While Swedish Viking hoards are often found on the Baltic island of Gotland, they are much less common on the mainland.
Once thoroughly studied, the hoard "will give us lots of information about the journey it made and also ideas about why it was left in the ground," Beckman-Thoor said.
The Arlanda airport find might represent either loot from raids or profits from trade, she added.
Jonsson, of the University of Stockholm, favors the latter explanation.
"I think it's 95 percent trade," he said, adding that Vikings likely exchanged the coins for goods such as slaves, iron, tar, and amber.
While Vikings are documented to have traveled as far as the Middle East, most of this overseas trade probably took place in towns in Russia, a country rich in Viking remains, he said.
Most of the coins in the newfound hoard had been cut into pieces, Jonsson said, and the Vikings would have valued them principally for their 95 percent silver content.
"They put it on a scale and measured it and the weight gave the value of the silver," Jonsson explained. "They broke it into pieces to get exactly the amount of silver they needed."
The stone burial chamber where the hoard was found is being excavated before a new housing development is constructed on the site.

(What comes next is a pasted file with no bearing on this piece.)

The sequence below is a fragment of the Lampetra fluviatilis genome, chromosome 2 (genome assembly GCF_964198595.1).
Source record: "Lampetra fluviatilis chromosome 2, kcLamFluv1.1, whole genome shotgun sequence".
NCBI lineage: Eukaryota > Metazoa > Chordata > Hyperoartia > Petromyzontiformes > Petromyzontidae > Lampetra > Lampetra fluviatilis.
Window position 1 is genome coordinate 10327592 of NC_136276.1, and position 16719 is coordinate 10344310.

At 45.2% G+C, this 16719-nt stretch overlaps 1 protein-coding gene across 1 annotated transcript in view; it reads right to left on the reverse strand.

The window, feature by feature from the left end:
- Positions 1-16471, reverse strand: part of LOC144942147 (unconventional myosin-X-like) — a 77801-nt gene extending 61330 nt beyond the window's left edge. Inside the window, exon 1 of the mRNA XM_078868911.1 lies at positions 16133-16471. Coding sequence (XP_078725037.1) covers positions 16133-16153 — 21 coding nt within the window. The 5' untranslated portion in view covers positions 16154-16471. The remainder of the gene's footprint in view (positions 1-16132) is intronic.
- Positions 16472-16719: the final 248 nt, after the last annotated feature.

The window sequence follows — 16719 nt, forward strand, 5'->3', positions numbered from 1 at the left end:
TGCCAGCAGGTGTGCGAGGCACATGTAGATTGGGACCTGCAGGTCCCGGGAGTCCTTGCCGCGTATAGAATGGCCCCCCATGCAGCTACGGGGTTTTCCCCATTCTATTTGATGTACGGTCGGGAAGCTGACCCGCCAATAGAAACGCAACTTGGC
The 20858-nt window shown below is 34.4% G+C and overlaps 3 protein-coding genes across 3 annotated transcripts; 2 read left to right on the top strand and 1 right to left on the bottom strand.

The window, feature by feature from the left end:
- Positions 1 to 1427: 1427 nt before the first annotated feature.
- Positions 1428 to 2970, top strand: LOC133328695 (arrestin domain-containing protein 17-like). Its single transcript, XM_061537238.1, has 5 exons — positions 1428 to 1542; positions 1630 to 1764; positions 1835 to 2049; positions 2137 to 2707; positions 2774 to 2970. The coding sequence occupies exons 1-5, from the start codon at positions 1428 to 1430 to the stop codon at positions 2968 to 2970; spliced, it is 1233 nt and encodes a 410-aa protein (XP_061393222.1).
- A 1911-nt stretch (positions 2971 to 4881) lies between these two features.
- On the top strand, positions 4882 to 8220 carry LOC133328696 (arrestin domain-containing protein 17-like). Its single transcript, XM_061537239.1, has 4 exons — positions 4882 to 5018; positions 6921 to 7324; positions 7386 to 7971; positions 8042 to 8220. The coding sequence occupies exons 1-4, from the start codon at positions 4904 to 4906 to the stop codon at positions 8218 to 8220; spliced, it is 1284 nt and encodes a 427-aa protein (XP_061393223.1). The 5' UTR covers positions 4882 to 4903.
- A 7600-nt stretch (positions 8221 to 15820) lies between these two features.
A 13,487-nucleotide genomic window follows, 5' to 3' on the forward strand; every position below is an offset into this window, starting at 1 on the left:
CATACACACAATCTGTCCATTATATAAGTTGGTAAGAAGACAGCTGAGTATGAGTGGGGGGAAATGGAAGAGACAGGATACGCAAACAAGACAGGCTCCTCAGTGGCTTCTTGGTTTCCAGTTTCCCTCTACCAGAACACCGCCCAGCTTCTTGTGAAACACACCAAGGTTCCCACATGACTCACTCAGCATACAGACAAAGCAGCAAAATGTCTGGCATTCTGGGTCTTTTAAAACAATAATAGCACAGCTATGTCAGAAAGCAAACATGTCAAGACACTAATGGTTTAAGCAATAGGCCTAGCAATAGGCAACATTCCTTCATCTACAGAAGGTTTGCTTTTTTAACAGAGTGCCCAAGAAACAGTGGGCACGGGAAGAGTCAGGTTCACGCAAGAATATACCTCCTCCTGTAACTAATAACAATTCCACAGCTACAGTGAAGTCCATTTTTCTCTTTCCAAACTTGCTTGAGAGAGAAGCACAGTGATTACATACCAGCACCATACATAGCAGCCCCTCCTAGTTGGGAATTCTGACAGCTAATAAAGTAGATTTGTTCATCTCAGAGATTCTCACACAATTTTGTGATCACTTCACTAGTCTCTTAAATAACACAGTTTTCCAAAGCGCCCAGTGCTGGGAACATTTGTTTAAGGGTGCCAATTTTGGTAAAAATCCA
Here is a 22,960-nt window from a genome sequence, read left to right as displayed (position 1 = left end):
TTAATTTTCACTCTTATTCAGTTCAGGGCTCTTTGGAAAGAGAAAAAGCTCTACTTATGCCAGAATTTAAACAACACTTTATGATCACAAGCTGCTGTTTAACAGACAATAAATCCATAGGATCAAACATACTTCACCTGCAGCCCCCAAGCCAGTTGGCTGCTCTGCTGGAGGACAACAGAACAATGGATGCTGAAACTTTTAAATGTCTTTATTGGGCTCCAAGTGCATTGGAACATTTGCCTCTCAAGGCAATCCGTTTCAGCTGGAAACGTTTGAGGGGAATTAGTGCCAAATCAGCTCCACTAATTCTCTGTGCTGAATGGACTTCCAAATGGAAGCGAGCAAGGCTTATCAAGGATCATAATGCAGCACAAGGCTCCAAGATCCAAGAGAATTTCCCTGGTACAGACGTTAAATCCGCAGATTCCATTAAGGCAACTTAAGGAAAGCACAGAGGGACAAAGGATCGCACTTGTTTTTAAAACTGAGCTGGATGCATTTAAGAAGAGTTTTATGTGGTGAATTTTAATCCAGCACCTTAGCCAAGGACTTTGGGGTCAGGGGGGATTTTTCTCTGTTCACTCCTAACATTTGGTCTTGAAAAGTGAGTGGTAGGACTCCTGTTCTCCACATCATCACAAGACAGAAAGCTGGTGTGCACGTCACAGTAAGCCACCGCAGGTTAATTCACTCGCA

Measuring 52 feet (16 meters) in diameter, the Bronze Age tomb is thought to be around a thousand years older than the buried silver.
Only a handful of Viking hoards have previously been discovered hidden within such prehistoric monuments.
It may be that the prominent burial stones were used as a landmark by Vikings who intended to come back for the silver, Beckman-Thoor said.
"Or perhaps they thought their ancestors would protect the hoard, or perhaps it was an offering for their ancestors," she said.
The site of a medieval settlement lies below the hill where the stone monument is located, Beckman-Thoor noted.
"We believe the village goes back to the Viking age," she said.
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